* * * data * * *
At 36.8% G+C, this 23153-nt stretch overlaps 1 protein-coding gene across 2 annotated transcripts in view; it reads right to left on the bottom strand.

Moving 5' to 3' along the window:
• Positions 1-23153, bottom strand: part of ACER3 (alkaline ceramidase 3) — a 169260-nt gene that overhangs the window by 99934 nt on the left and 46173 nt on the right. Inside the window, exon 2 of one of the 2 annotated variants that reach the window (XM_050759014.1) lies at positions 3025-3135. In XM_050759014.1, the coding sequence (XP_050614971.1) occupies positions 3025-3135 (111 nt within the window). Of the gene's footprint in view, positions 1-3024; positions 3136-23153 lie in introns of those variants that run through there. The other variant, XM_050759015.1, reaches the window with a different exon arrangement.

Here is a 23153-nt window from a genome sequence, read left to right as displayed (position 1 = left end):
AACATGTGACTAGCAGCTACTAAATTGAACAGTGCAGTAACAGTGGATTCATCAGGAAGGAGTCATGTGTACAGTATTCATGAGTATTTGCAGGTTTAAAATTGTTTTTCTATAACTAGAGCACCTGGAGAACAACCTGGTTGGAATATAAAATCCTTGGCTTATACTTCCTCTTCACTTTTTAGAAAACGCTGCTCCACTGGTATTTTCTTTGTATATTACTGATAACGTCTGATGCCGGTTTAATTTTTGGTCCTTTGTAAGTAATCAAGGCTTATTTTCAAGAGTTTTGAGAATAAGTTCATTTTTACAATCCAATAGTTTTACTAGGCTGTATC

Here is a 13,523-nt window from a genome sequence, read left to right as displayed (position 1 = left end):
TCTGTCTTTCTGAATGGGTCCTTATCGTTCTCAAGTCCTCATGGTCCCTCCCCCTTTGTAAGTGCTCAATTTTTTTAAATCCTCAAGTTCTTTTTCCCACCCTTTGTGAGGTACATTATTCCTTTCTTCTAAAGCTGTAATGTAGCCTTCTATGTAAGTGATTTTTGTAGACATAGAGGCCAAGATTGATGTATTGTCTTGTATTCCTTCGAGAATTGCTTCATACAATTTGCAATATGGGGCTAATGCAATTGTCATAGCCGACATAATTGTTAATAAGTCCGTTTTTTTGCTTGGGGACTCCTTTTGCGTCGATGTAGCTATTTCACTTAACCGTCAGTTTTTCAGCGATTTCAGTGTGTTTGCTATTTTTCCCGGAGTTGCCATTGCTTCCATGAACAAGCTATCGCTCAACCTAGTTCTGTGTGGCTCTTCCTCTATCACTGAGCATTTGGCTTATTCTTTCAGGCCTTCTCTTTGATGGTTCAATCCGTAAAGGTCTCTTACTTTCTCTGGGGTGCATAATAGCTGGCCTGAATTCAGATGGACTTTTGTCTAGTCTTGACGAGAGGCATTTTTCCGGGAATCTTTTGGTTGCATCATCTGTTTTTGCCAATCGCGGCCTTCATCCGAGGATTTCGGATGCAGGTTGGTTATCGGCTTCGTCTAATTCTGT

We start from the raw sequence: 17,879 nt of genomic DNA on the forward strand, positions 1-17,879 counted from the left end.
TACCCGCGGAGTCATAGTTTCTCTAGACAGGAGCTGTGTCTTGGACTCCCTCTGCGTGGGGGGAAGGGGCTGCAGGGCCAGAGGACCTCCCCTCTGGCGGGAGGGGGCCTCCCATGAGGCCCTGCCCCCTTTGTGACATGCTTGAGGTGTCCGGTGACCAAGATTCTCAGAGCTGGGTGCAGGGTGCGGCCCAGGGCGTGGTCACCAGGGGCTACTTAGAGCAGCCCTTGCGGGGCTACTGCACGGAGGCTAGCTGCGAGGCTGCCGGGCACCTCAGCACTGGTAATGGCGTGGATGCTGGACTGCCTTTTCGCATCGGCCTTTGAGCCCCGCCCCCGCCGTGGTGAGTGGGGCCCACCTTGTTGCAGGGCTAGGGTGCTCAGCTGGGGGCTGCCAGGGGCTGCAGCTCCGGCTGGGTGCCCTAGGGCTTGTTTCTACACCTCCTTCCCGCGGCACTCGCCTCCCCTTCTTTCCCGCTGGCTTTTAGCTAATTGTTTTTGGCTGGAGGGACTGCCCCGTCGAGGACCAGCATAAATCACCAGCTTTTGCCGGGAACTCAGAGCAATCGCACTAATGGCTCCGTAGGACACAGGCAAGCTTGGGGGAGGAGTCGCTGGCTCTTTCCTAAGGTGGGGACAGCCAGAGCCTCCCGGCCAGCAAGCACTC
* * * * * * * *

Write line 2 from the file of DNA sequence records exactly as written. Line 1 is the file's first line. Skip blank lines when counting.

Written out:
Moving 5' to 3' along the window: